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Displaying items by tag: P&O sackings

At the ferry port of Dover, protesters have gathered to mark the first anniversary when P&O sacked hundreds of seafarers and staff.

Almost 800 people had lost their jobs when the ferry operator with routes from the UK to Ireland, France and the Netherlands, replaced them with agency staff on less than the minimum wage.

The move led to widespread protests at the time and criticism of the UK government.

P&O said the "changes" meant it was now serving customers "much better than ever before".

During the rally held in the Kent port, Mike Lynch general secretary of the Rail, Maritime & Transport (RMT) workers union, told the rally it was "obscene" that the company had faced no punishment for the sackings.

Substantial progress according to the UK government has been made on seafarer protection.

BBC News has more on the rally.

Published in Ferry

A Dubai-based owner of P&O Ferries has reported record-breaking profits just months after sacking 800 of its UK-based workers without notice.

DP World, which is ultimately owned by the Dubai royal family, said in March that firing 786 P&O seafarers and replacing them with much cheaper agency workers was the only way to ensure the “future viability” of the historic ferry business.

However, on Thursday Sultan Ahmed bin Sulayem, DP World’s chair and chief executive, announced the company had increased its first-half revenues by 60 per cent to $7.9 billion (€7.8bn) and profits had risen by more than 50 per cent to a record $721 million.

“We are delighted to report a record set of first-half results with … attributable earnings [profits] rising 51.8 per cent,” he said in the company’s earning’s statement on Thursday. “Overall the strong first-half performance leaves us well placed to deliver improved full-year results.”

Further coverage The Irish Times has on the seafarers sackings which included those working on the Irish Sea.

Published in Ferry

Ferry company P&O will be forced to “fundamentally rethink their decision” to sack nearly 800 workers, according to British Transport Secretary Grant Shapps.

The Cabinet minister made the claim as he set out a series of measures in response to the redundancies.

These include plans (see story) to create “minimum wage corridors” on ferry routes between the UK and other countries.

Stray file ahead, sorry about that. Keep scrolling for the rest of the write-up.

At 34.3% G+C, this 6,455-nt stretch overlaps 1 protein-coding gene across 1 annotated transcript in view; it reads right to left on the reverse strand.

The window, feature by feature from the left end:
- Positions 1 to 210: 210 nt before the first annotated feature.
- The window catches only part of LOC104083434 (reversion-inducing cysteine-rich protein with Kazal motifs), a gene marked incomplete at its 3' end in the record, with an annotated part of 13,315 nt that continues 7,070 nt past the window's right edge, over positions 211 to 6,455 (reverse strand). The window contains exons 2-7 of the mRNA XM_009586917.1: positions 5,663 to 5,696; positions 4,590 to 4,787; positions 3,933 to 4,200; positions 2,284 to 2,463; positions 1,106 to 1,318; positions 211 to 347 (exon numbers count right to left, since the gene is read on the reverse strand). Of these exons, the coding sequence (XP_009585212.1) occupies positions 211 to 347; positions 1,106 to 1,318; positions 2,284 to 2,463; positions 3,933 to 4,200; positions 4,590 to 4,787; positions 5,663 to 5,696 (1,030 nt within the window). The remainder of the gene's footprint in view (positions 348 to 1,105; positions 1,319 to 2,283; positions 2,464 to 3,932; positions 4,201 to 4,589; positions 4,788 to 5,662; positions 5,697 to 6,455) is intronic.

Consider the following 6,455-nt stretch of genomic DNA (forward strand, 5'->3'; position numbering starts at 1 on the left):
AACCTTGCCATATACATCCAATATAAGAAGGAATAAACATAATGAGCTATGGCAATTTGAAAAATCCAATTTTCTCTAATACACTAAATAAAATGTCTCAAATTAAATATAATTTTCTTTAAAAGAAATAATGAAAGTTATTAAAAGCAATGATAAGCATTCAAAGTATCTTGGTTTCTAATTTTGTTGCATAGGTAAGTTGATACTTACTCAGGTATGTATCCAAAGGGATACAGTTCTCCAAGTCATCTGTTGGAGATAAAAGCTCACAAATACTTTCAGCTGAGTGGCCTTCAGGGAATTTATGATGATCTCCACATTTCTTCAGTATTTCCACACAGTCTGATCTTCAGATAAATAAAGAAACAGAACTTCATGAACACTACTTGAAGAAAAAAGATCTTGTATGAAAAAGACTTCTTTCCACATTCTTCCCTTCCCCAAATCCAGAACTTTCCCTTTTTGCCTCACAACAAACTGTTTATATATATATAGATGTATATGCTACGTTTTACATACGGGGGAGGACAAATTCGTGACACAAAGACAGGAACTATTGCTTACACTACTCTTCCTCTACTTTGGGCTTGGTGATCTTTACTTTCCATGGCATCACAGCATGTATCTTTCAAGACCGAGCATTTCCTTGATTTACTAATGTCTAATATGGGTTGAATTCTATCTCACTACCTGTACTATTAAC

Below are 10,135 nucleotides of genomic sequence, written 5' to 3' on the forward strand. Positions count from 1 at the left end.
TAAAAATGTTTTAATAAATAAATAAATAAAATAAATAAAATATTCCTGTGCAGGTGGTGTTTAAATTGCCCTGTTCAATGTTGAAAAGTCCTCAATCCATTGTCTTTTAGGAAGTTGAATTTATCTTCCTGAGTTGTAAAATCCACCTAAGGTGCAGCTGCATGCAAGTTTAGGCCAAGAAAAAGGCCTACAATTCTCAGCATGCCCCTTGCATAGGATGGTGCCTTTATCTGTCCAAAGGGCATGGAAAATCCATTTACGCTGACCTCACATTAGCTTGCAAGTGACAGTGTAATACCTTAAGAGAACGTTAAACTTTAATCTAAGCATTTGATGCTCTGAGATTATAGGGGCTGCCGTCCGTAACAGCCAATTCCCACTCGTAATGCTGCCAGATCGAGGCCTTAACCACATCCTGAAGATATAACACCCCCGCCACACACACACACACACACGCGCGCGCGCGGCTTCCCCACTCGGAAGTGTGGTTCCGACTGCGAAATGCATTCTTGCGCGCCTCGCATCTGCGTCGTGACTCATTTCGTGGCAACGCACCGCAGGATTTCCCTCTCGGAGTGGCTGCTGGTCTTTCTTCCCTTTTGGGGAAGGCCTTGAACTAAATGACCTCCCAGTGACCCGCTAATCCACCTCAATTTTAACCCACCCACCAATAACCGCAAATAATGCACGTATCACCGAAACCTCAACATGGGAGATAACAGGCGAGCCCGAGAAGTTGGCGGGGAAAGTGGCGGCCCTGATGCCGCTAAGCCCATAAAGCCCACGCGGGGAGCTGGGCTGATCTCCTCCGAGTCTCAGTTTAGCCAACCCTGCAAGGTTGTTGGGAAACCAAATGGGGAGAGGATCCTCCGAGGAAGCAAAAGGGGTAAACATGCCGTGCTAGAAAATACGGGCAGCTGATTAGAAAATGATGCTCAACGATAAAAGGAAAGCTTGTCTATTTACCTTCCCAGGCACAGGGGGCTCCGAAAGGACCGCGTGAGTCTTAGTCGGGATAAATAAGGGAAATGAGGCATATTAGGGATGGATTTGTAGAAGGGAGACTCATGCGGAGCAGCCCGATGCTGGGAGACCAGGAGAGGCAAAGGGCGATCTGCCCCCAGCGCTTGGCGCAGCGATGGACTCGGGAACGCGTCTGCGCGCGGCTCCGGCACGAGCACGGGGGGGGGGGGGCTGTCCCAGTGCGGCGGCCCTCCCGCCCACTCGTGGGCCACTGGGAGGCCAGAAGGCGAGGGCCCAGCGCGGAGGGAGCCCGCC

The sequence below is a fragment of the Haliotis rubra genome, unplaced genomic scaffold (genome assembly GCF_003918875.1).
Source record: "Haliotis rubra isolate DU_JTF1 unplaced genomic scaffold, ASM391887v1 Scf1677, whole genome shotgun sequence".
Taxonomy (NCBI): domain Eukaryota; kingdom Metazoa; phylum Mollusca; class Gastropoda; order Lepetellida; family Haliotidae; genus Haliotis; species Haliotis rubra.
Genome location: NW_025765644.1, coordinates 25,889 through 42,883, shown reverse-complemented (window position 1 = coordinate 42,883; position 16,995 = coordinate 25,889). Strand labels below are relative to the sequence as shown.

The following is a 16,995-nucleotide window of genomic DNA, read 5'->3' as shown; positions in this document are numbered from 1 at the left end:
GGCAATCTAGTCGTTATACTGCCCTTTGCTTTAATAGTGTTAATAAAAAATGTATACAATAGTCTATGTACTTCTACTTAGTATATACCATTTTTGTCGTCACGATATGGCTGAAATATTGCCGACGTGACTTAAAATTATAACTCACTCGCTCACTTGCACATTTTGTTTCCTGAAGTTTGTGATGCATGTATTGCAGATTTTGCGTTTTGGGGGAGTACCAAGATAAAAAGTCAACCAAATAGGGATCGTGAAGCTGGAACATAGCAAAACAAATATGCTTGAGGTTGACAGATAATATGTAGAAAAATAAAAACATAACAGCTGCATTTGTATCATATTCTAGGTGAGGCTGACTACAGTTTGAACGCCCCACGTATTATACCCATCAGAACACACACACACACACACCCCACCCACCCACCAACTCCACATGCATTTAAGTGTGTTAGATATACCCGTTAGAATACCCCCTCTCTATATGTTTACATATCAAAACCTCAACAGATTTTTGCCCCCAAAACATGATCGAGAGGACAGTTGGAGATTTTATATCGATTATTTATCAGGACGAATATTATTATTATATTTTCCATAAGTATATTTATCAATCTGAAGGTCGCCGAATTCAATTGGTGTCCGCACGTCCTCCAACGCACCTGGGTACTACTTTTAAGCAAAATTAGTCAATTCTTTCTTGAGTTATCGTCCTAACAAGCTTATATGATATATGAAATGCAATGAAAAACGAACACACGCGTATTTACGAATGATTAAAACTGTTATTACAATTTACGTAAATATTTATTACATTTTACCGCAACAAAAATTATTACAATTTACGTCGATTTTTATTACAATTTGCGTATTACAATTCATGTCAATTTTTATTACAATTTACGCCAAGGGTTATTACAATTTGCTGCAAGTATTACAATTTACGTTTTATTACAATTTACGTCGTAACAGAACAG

He will also urge ports to refuse access to boats carrying seafarers paid below the minimum wage, and ask the Insolvency Service to consider disqualifying P&O Ferries chief executive Peter Hebblethwaite from acting as a company director.

Speaking in the House of Commons, Mr Shapps said: “P&O Ferries’ failure to see reason, to recognise the public anger, and to do the right thing by their staff has left the Government with no choice.

The Irish Examiner has more. 

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P&O Ferries sacking of 800 staff which has “struck fear” into North Wales ferry workers, Anglesey (Ynys Môn) MP Virginia Crosbie has warned.

On Thursday (last week), P&O Ferries announced the sacking of 800 staff with immediate effect, who were to be replaced by agency workers in order for the company to remain a “viable business”, an act condemned by the UK Government.

Virginia Crosbie MP told the House of Commons of the uncertainty this has left among other ferry workers, including those in her constituency who have close ties to those that had worked for P&O.

Mrs Crosbie said: “I say all this to outline the fact that the bonds between my constituents and the employees of P&O are incredibly strong, and also that P&O’s recent actions have struck fear into our local ferry workers.

“I have spent time on the phone with constituents who work for Stena, including David Gwatkin, a steward on board the Stena Adventurer and a union representative.

The NorthWalesChronicle reports more on the ferryport town.

Afloat adds the Holyhead-Dublin Port ferry which operates in tandem with Stena Estrid, is currently in Cammell Laird shipyard on Merseyside for routine annual dry-docking.

While Stena Estrid is operating as the service's only ferry, as relief ferry Stena Nordica Afloat previously reported, has since been redeployed to the North Channel. This is to boost Belfast-Cairnyran capacity with added sailings, following more than a week of suspended P&O sailings on the Cairnryan-Larne link.

The Stena Adventurer which is normally the Irish Sea central corridor's second route ferry had departed Holyhead on 9 March when it sailed to the Birkenhead based shipyard.

Published in Ferry